“Don’t look forward. Look behind you at all you have accomplished.” This stuck with me on our ‘rest day’ in Namche. Our guide Arjun spoke these words to me as we did our acclimatization hike. Rest days are not really for rest. They are to get your body used to the altitude. World Expeditions has this entire trek down to a science. Arjun had stuck beside me the entire way thus far. Carrying my backpack at times, offering me his trekking poles until I bought my own, and just giving positive words along the way. He was encouraging, full of life, and happiness.
We did get the opportunity to explore Namche where I purchased some new trekking poles and we sat and had a coffee. It’s a very busy area with many shops and is home to the world’s highest Irish pub which sits at 11,386 feet. I do wish we had more time in this area. My husband said he’d return to Nepal just for this village.
The next day we had our trek to Deboche. It should have taken about 5 hours but it took me 8 hours of trekking. I had 5 days until Base Camp and wanted to go as slow as possible hoping to avoid altitude sickness. My entire body was hurting. The terrain was mostly straight up. I had moments of giving up yet again. I was tearful and could barely breathe. My throat was hurting as was my head. This was probably the worst I had felt since the beginning of the trip. It was a combination of the physical activity affecting my breathing along with the altitude and temperature changes.
This shows how incredibly tough it was for me at times. Thankfully my guide, Arjun, and my husband were great encouragers!
The walk to Deboche was a beautiful one and we had the opportunity to visit the village of Thyangboche and the monastery that was re-built with the assistance of Sir Edmund Hillary. The views along the way were stunning and once again we had the opportunity to see Mt Everest as well as other major peaks of the area.
By now, I felt I had finally found my pace. I was always behind but was starting to accept that this was ok. That had been one of my biggest issues leading up to this time. I was upset with myself that I wasn’t at the same speed as everyone else. The pressure I was putting on myself wasn’t necessary. Now looking back, I think almost anyone could complete this trek assuming they are approved by a doctor. Finding your own pace through the trip can make or break you.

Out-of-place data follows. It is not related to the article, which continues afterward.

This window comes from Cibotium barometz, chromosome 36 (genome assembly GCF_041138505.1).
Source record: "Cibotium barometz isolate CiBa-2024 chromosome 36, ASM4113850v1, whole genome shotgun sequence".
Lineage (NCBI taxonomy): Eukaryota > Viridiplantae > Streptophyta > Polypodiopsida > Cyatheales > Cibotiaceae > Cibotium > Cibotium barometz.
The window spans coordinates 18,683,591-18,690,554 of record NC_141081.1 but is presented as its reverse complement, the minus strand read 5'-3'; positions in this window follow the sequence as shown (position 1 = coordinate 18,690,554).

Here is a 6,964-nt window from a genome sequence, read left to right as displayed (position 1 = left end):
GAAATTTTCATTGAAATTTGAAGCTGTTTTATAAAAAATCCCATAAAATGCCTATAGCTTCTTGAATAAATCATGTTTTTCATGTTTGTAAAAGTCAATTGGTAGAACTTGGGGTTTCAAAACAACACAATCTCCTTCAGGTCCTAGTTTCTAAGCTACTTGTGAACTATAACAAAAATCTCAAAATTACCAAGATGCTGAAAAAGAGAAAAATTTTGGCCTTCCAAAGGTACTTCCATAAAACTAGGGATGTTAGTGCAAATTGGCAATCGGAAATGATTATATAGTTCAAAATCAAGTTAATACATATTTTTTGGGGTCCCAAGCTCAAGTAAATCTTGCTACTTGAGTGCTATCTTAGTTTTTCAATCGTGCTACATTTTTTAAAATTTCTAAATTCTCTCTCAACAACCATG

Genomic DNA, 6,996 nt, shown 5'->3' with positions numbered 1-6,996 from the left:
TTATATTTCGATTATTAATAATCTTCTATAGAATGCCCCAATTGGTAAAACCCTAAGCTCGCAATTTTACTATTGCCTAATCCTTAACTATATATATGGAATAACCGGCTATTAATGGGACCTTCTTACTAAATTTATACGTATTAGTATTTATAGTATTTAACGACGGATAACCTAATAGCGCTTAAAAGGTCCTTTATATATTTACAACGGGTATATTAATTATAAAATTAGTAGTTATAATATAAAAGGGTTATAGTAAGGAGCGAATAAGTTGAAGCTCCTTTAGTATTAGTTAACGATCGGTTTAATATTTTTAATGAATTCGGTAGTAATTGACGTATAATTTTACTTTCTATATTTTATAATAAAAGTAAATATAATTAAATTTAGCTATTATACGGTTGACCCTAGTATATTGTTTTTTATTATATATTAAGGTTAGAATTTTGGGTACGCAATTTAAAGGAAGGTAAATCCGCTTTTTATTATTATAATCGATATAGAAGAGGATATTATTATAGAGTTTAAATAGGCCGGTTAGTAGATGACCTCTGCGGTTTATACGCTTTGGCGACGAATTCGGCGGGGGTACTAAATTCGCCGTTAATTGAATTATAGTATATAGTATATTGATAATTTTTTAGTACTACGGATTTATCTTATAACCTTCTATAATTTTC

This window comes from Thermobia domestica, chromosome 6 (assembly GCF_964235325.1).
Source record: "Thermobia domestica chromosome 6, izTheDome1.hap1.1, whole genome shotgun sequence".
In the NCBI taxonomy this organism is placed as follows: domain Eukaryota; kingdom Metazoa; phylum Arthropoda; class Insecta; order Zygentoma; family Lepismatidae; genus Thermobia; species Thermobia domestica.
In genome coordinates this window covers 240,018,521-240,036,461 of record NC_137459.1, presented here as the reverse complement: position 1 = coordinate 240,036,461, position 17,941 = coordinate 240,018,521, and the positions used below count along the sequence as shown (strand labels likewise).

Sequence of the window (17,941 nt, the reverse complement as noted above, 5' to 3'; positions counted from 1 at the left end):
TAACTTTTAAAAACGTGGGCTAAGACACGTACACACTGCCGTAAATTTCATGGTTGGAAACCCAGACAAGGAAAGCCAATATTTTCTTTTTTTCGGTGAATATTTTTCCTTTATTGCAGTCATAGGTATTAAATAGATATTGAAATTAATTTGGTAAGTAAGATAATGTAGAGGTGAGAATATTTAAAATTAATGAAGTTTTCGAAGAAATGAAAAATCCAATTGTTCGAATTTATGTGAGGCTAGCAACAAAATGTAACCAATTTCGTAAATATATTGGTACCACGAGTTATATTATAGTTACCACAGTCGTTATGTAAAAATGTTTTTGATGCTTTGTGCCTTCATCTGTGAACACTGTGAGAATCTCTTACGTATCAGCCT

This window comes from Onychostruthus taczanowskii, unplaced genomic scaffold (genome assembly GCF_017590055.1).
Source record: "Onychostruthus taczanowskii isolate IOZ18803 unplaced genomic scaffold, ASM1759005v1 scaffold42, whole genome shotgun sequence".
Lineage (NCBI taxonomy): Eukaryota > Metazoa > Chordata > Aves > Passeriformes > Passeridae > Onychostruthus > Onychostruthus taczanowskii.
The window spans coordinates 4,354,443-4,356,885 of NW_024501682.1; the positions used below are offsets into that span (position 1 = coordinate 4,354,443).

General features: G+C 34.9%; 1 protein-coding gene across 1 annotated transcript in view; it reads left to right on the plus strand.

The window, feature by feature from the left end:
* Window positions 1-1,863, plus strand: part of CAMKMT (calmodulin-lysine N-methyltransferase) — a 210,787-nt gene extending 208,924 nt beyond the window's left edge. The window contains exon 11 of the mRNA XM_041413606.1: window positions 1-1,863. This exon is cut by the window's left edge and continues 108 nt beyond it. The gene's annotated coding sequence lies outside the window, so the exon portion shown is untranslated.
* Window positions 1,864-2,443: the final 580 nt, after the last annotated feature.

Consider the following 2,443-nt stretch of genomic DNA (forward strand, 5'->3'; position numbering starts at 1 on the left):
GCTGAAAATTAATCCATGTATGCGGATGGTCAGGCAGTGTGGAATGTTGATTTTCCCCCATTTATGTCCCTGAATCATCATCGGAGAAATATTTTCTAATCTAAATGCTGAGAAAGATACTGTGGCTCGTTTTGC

It was really starting to get cold and I decided to sleep in my clothes for the next day. Something I’d continue the rest of the trip. It just made my life easier. I had also given up ‘bathing’ when our sweet guides brought our ‘washy-washy’ bowls in the mornings. My face and private areas were the only things getting cleaned. Ha! I had only had one shower since we began and I didn’t expect another until we returned to Kathmandu.
Still making jokes after a long day. I think the altitude was getting to me. Ha!
One thing I shared in my journal during this time was the fact we never felt ‘in danger’ during this trip. In reality, if we took one wrong step it could be harmful. We saw three avalanches and a rock slide during the entire trek. I thought I’d be more afraid of this along with the suspension bridges but I wasn’t. I felt comfortable and confident the whole way through when it came to these issues. I chose to focus on getting to Base Camp. That was my end goal. I HAD to make it there.
Read more about my trip in my ‘A Journey through Nepal’ series:
Part 1: https://passportsfromtheheart.com/2018/12/a-journey-through-nepal-kathmandu.html
Part 2: https://passportsfromtheheart.com/2018/12/a-journey-through-nepal-lukla-to-ghat-to-monjo.html
Also check out this story published on Forbes about my journey: https://www.forbes.com/sites/alexandratalty/2018/12/31/the-travel-blogger-hiking-everest-to-help-cancer-survivors/#8a322f5300f1